The Single Market and Future Framework for Electronic Communications
17-18 March 2014, University Foundation, Brussels, Belgium
On 17-18 March, WIK held a conference in Brussels on the single market and future framework for electronic communications. The topic was particularly relevant at a time in which merger activity in the telecoms sector (both mobile and fixed) has accelerated and European policy makers are debating proposals from the European Commission for a Regulation aimed at completing the single market for telecommunications. The conference also addressed the subject of whether the EU telecoms framework as a whole remains fit for purpose, or should be subject to a root and branch review – as has now been proposed by MEPs in the context of the ITRE committee’s vote on the Telecoms Single Market Regulation.
The conference began with a keynote presentation on the subject of the ‘EU competition model: success or failure’ by William Kovacic, who has transatlantic experience as both a professor at George Washington University and as a non-executive Director of the UK ‘Competition and Markets Authority’. A clear take-away from Prof Kovacic’s presentation was that policy-makers and regulators could benefit from investing in ‘research and development’ to ensure that their contributions remain current and relevant to the sector.
Robert Pepper, VP for Global Technology Policy as Cisco, followed with a presentation of trends and forecasts of the evolution of networks, applications and devices in Europe and globally. Cisco is in particular forecasting significant growth in bandwidth demand, which will be driven by increased take-up and usage of tablets, smartphones, Internet-enabled TV and machine to machine communications. The predicted explosion in the number of machine to machine devices (which are projected to reach 42% of all connected devices by 2017) was particularly striking. As regards networks, Cisco forecasts that 4G will grow to reach 24% of connections in Western Europe by 2018, but Europe will lag the US, Japan, Korea and Australia which will have achieved more than 50% take-up of 4G by this stage. Another key trend was the expected expansion of video traffic which is anticipated to account for more than 70% of all IP traffic in 2017. One consequence of the increased demand for bandwidth will be trends towards offloading from mobile devices. Robert concluded by noting the need for spectrum to be a core focus in policy discussions around the single market.
Pierre Larouche noted that we are often unclear in expressing what we mean by a Telecoms Single Market, what we want, and why we want it. Larouche provided both a policy and a legal perspective on how to approach these issues.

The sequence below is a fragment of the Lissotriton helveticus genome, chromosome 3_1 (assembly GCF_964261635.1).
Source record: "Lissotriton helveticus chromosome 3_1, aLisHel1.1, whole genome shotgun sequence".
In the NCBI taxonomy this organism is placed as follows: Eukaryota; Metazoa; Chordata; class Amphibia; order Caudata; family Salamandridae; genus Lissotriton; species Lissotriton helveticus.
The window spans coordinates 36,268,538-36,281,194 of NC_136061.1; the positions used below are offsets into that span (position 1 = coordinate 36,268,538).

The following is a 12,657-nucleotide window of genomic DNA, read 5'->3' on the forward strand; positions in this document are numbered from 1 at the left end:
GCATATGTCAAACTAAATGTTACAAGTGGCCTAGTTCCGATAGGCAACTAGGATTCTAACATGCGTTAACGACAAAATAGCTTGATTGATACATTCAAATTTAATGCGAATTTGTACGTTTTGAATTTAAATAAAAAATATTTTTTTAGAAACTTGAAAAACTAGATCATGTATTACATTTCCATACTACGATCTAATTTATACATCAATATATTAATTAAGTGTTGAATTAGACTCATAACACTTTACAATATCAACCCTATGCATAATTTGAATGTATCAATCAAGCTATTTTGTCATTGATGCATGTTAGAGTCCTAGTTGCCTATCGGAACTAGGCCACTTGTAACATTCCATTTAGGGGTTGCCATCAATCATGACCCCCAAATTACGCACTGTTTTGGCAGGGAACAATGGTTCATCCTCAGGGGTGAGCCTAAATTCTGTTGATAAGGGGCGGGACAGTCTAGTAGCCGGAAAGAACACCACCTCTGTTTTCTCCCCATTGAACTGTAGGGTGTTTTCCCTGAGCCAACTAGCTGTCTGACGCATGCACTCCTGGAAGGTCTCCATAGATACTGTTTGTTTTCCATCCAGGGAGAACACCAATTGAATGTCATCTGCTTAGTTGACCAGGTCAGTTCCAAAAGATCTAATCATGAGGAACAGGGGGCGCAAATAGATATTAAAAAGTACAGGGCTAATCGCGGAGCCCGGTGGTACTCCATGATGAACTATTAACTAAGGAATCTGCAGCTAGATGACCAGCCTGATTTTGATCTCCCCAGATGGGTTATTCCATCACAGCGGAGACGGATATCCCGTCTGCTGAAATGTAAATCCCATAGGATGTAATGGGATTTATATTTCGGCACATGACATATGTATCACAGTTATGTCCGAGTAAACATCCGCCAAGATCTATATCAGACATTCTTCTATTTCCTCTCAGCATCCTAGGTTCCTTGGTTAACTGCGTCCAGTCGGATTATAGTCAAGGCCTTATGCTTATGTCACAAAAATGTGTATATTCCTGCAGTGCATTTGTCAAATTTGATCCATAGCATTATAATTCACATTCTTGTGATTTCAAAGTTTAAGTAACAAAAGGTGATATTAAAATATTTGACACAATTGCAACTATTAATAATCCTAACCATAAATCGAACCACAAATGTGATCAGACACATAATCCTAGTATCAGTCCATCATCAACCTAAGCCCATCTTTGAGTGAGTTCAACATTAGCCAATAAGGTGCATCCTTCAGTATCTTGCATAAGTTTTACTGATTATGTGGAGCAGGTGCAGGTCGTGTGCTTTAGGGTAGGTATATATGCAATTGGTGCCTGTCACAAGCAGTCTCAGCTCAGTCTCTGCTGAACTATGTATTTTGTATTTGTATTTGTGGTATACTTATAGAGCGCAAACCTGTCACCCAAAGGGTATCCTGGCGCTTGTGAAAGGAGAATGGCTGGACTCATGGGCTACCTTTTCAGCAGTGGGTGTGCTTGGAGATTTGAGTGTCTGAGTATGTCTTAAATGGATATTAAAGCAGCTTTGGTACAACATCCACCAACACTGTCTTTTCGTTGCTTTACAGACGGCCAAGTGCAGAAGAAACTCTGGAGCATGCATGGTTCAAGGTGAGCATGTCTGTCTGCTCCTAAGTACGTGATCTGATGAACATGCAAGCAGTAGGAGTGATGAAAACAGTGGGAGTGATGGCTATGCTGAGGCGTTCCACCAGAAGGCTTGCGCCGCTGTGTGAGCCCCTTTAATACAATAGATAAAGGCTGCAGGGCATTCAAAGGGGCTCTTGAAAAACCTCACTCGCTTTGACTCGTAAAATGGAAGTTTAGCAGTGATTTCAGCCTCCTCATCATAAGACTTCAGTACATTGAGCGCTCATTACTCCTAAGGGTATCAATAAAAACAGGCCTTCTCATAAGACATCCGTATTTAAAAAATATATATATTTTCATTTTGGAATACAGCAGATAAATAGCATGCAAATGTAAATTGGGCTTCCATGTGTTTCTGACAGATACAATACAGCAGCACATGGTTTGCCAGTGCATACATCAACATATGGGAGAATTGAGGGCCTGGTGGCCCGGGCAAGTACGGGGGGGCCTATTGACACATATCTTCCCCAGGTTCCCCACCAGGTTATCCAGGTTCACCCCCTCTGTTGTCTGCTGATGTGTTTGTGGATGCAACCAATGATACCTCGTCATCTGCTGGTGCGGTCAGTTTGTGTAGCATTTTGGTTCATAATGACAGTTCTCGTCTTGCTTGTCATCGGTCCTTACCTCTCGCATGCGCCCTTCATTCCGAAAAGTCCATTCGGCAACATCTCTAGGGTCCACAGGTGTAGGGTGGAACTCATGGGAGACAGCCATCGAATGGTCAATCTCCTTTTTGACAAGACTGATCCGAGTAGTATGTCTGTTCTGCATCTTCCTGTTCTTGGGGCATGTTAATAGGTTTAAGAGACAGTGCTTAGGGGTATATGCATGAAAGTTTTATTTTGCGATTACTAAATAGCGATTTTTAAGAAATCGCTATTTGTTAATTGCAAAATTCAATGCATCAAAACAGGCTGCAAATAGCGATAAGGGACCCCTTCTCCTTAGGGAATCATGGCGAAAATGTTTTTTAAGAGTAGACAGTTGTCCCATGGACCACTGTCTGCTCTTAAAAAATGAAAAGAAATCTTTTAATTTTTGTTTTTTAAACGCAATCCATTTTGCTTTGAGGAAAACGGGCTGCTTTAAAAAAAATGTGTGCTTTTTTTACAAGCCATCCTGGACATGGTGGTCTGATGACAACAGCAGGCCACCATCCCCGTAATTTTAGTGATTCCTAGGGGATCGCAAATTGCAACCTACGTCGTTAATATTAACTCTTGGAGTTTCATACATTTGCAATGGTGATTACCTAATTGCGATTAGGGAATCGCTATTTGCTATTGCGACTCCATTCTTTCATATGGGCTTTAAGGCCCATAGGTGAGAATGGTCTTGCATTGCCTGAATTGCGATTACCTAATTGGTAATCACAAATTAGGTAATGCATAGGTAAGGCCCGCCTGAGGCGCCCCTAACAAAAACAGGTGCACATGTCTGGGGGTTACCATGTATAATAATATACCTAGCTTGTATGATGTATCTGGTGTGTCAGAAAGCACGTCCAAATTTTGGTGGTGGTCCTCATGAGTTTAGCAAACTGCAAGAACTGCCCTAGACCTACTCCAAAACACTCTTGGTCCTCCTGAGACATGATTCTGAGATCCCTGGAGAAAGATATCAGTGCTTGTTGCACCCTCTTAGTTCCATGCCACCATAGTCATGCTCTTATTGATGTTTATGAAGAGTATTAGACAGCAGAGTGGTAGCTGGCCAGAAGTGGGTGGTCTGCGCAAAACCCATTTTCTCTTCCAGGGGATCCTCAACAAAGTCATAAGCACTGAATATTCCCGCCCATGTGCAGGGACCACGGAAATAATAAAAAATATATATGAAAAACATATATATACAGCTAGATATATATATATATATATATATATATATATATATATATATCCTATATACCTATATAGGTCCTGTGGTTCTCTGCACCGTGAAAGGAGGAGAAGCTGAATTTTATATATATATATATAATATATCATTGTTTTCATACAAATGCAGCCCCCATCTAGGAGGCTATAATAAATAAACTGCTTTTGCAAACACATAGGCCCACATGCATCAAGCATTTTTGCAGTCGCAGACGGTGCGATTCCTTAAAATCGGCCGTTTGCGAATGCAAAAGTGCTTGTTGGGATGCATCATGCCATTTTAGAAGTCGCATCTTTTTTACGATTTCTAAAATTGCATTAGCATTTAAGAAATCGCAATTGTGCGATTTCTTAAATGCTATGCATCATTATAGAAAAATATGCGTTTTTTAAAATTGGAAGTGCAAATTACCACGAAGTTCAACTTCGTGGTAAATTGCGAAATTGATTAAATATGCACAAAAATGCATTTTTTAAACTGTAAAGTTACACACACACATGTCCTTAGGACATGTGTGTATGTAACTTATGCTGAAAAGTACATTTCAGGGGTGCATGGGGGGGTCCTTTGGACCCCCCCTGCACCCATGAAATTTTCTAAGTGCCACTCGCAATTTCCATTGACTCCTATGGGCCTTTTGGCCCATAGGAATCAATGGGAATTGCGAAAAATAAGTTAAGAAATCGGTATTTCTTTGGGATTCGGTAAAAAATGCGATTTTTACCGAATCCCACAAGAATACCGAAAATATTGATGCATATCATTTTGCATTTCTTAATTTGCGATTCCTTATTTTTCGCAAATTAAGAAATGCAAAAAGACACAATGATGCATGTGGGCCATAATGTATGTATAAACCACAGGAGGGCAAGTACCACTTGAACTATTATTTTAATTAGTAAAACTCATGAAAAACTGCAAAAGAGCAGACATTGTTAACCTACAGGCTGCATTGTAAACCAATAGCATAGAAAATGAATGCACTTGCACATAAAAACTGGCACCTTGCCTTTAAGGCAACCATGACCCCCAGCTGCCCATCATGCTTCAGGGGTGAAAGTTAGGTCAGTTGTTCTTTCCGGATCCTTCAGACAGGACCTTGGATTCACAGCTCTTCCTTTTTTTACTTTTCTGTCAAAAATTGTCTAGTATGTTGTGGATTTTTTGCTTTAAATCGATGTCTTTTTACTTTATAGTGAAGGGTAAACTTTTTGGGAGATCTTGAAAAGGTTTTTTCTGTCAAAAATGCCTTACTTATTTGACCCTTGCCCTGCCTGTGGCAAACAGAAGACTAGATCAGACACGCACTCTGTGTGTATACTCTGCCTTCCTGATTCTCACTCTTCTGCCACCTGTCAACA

In his keynote address, Corrado Sciolla, President for European and Latin America at BT Global Services described the ICT requirements of multi-national corporations and how business communications providers connect the disparate sites of corporate customers across the EU and beyond. Corrado highlighted challenges in meeting the needs of corporations in a fragmented European environment in which the conditions of access regulation – both as regards price and service levels vary widely. In a subsequent heated debate in which other business providers challenged this perspective, Corrado suggested that business operators with strong positions in their home markets as incumbents might be protecting these positions against potential competition from providers based elsewhere.
In session II of the conference, Zoltan Papai from Infrapont Economic Consulting, Kip Meek from Everything Everywhere and Manuel Kohnstamm from Liberty Global, discussed recent developments towards consolidation in both mobile and fixed markets. Zoltan described research in which he had found that the entry of a fourth mobile player (especially where Hutchinson was the entrant) had led to price reductions, but the effect of mergers from 4 to 3 was more ambiguous. He warned against a focus on numbers alone – highlighting other factors that affect market dynamics. Kip Meek echoed this sentiment, and described the UK situation in which intense competition amongst variously 4 and 5 players had been associated with relatively low EBITDA margins and return on capital. He noted that number of operators was not an end goal in itself and warned against political interference in the process. Manuel noted the importance of scale for competition and consumer benefits and described the process of consolidation in the cable industry in which Liberty has gained critical scale by acquiring cable operators within and cross-border – although 6,000 cable players (many very localised) remain. He also raised the prospect of further cross-market mergers and arrangements across the value chain and fixed, mobile and content propositions become increasingly intertwined.